COLUMBIA, S.C. -- Victims of the multiple storms that began with Hurricane Frances on September 6 and continued through October 11, who received a loan application from the U. S. Small Business Administration (SBA), should take the time to fill it out and return it promptly. This includes homeowners, renters, business owners, and non-profit organizations that have called the Federal Emergency Management Agency (FEMA) to register for disaster assistance.
“SBA disaster loans are the primary source of long-term recovery assistance. The loan application provides necessary information for determining the appropriate assistance for each applicant. If the SBA is unable to approve a loan, the applicant may be automatically referred to other available disaster assistance programs,” said Michael Bolch, federal coordinating officer for the disaster.
The application is the key to being considered for several assistance programs. People affected by the disaster should not delay completing and returning it. “We are urging anyone who sustained losses as a result of the storms, to apply for assistance and mail-in the completed loan application as soon as possible,” Mr. Bolch said. While FEMA housing assistance is not subject to SBA loan requirements, filling out the SBA loan application is a necessary step to being considered for certain other forms of disaster assistance.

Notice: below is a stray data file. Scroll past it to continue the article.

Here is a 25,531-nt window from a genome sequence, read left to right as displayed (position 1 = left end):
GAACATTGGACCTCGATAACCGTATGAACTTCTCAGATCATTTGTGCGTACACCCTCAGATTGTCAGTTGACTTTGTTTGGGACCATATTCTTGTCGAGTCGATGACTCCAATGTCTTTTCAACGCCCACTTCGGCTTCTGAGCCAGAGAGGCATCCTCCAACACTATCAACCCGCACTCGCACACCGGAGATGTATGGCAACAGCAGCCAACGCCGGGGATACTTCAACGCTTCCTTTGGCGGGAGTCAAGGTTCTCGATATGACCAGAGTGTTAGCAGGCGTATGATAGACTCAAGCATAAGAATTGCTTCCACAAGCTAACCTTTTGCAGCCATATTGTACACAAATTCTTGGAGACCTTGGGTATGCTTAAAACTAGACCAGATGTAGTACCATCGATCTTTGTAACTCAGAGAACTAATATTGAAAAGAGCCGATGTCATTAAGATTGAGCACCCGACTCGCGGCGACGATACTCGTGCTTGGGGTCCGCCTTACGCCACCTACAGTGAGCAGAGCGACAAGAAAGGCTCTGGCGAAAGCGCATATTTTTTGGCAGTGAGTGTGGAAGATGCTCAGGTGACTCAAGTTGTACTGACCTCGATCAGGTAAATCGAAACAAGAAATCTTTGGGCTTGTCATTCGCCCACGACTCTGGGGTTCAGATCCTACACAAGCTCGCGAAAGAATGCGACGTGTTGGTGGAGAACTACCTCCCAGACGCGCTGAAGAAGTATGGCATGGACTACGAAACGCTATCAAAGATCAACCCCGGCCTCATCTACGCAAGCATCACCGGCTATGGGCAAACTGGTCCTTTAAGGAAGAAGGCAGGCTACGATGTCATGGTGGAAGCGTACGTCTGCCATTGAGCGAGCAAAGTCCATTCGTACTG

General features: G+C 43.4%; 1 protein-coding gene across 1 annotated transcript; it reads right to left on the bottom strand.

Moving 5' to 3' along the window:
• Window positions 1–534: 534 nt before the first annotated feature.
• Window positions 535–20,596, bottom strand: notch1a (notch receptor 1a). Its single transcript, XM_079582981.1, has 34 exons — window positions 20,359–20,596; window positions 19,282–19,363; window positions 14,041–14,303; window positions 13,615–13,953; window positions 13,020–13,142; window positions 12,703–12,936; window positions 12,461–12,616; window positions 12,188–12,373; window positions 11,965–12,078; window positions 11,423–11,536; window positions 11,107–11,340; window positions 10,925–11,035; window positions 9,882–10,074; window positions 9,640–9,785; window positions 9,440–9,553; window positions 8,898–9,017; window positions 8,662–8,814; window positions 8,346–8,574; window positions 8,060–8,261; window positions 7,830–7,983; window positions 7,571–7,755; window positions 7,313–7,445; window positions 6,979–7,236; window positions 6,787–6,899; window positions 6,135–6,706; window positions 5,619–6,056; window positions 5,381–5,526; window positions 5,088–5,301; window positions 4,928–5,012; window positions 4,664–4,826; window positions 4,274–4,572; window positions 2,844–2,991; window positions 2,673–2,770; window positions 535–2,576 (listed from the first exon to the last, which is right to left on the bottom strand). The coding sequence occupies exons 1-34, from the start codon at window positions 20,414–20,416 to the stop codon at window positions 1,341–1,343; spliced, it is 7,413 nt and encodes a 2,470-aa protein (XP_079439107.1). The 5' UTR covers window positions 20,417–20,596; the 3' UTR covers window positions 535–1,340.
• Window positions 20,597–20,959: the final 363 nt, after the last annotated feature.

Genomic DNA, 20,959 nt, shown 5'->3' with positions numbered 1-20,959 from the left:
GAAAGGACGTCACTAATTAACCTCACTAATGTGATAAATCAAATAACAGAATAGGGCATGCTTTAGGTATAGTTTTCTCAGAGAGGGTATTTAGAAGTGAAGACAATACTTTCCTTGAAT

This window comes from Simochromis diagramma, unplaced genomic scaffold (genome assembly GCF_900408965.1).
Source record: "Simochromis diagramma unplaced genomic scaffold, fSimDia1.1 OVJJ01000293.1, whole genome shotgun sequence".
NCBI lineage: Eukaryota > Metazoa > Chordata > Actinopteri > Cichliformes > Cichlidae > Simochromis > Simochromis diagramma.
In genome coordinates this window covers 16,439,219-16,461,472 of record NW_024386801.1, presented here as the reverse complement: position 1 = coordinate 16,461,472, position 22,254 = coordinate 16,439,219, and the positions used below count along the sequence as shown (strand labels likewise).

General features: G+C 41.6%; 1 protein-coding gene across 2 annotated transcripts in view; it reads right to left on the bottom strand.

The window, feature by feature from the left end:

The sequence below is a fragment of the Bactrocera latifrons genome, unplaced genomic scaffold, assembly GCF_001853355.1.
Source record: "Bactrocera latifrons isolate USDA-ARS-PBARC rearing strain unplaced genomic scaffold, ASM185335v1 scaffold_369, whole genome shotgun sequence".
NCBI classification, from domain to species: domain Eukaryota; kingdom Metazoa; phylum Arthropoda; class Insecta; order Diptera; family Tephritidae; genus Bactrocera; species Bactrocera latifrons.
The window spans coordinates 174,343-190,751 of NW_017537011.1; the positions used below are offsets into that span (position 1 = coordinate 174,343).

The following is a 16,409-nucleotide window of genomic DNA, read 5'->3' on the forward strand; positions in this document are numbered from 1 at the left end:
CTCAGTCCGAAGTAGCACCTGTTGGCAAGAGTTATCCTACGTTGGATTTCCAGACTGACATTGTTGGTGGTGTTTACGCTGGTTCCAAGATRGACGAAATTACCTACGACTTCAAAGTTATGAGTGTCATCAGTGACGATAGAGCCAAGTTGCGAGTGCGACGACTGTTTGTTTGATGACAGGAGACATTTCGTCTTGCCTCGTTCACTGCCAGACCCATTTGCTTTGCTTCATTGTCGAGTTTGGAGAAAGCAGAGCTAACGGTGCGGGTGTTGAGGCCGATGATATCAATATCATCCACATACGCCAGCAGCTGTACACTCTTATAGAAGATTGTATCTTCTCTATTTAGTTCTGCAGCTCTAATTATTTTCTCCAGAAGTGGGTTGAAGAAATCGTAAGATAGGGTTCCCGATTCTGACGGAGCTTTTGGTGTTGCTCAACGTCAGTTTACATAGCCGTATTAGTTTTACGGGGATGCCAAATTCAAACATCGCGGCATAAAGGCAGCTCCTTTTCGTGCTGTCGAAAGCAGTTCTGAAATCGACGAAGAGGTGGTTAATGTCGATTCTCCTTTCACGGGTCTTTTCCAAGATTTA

SBA low-interest disaster loans are available to homeowners, renters, business owners, and non-profit organizations that suffered losses due to the disaster. Businesses and non-profit organizations may apply for uninsured losses and those losses not fully covered by insurance. Interest rates can be as low as 3.187 percent for homeowners and renters and 2.900 percent for businesses with terms up to 30 years. Actual loan amounts and terms are set by the SBA and are based on each applicant’s financial condition.
The SBA also has mitigation funds available to many of the disaster victims that have already been approved for a low-interest loan. The SBA mitigation assistance is designed to help borrowers fund protective measures to prevent damages from recurring in future disasters of a similar nature. Borrowers may request an increase up to 20 percent of their approved physical loan amount to help pay for their mitigation measures.
For more information, call the SBA Helpline at 1-800-359-2227 or visit the SBA Website at www.sba.gov/disaster.
On March 1, 2003, FEMA became part of the U.S. Department of Homeland Security. FEMA’s continuing mission within the new department is to lead the effort to prepare the nation for all hazards and effectively manage federal response and recovery efforts following any national incident. FEMA also initiates proactive mitigation activities, trains first responders and manages the National Flood Insurance Program and the U.S. Fire Administration.